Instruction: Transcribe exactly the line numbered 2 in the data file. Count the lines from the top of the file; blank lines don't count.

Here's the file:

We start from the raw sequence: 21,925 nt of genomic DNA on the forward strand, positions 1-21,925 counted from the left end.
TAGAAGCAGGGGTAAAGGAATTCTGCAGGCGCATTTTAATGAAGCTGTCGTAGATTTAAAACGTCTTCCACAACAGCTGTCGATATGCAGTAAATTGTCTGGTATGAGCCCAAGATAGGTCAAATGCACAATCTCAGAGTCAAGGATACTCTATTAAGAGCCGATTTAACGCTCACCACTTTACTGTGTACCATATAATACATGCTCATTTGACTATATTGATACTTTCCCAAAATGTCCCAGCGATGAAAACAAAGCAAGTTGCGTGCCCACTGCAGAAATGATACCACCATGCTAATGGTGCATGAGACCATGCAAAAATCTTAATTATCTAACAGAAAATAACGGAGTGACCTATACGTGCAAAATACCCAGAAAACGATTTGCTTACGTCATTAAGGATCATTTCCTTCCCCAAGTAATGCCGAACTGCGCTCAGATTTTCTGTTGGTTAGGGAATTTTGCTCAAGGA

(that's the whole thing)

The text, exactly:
TAGAAGCAGGGGTAAAGGAATTCTGCAGGCGCATTTTAATGAAGCTGTCGTAGATTTAAAACGTCTTCCACAACAGCTGTCGATATGCAGTAAATTGTCTGGTATGAGCCCAAGATAGGTCAAATGCACAATCTCAGAGTCAAGGATACTCTATTAAGAGCCGATTTAACGCTCACCACTTTACTGTGTACCATATAATACATGCTCATTTGACTATATTGATACTTTCCCAAAATGTCCCAGCGATGAAAACAAAGCAAGTTGCGTGCCCACTGCAGAAATGATACCACCATGCTAATGGTGCATGAGACCATGCAAAAATCTTAATTATCTAACAGAAAATAACGGAGTGACCTATACGTGCAAAATACCCAGAAAACGATTTGCTTACGTCATTAAGGATCATTTCCTTCCCCAAGTAATGCCGAACTGCGCTCAGATTTTCTGTTGGTTAGGGAATTTTGCTCAAGGA